Existing Home Sales Remain Sluggish Amid Limited Inventory, Boosting New Home Construction
- Existing home sales rose 0.2 percent to a seasonally adjusted annualized rate (SAAR) of 4.30 million in May, according to the National Association of REALTORS® (NAR). The non-seasonally adjusted inventory of homes for sale increased 3.8 percent to 1.08 million, its second consecutive monthly gain, but inventories are still down 6.1 percent compared to a year ago. The months’ supply rose one-tenth to 3.0. Compared to a year ago, the median sales price of an existing home declined 3.1 percent, according to the NAR.
- Housing starts jumped 21.7 percent to a SAAR of 1.63 million in May, according to the Census Bureau. Single-family starts rose 18.5 percent to a SAAR of 997,000, the fastest pace since June 2022. Multifamily starts grew even more quickly, rising 27.1 percent to a SAAR of 634,000, the highest pace since 1986. Permits, which are generally less volatile than the starts series and are more indicative of broader trends, also rose but were considerably more modest than the starts figures. On the single-family side, permits were up 4.8 percent to a SAAR of 897,000, while multifamily permits rose 5.9 percent to a SAAR of 594,000.
- The National Association of Home Builders (NAHB)/Wells Fargo Housing Market Index rose 5 points to 55 in June, its first rating above the neutral threshold of 50 since July 2022. The index has now risen each of the past 6 months. The index for single-family sales in the present rose 5 points to 61, and the index for sales in the next six months was up 6 points to 62. The index for foot traffic of prospective buyers increased 4 points to 37.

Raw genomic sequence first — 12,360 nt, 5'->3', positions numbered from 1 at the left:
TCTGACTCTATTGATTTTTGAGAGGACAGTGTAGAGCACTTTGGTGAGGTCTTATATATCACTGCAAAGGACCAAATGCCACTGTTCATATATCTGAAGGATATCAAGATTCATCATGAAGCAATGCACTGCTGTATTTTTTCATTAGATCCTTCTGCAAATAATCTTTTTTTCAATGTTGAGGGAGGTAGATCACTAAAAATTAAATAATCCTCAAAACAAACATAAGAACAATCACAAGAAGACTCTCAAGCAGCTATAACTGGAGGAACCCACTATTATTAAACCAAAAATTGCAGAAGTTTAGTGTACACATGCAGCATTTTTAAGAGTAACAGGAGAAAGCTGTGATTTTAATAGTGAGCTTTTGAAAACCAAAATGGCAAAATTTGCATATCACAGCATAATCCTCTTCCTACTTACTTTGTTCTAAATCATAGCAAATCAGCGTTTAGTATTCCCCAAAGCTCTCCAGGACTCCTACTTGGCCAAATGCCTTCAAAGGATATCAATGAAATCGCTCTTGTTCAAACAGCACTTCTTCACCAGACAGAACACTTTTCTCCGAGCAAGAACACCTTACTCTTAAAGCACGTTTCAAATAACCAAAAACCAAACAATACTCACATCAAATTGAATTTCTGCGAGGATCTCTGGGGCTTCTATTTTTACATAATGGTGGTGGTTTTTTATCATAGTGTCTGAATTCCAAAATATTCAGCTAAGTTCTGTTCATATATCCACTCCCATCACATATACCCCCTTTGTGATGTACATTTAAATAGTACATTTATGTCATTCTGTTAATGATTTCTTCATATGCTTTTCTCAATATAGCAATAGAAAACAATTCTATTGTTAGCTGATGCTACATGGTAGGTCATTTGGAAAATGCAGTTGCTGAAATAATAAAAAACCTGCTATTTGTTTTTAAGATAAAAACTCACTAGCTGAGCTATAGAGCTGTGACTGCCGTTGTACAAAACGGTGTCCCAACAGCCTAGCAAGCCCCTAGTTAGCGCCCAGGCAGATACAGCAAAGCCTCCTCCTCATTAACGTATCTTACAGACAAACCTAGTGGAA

Existing home sales were essentially flat in May, largely in line with our forecast. We continue to expect that existing home sales will decline modestly through the rest of the year amid a broader economic slowdown, ongoing affordability constraints, and limited inventories of homes available for sale. The ongoing lack of existing home inventory continues to provide a boost to the new home market, though, as May represented the largest single-month jump in single-family starts in percentage terms since June 2020. While some of the reported strength in starts may be statistical noise from a volatile series, single-family permits have steadily trended upward since January, indicating new home construction is indeed in recovery from its winter trough. We will be revising our single-family starts forecast upward based on this trend. Multifamily starts also crushed expectations, though permits in this space were also well below the starts figure. This report will likely cause an upward revision to our multifamily starts forecast. We see considerably less near-term momentum in this space, as national rent growth is slow, while a record number of units are currently under construction already and, despite this month’s increase, permits have generally trended downward over the past year.
Economic and Strategic Research Group
June 23, 2023
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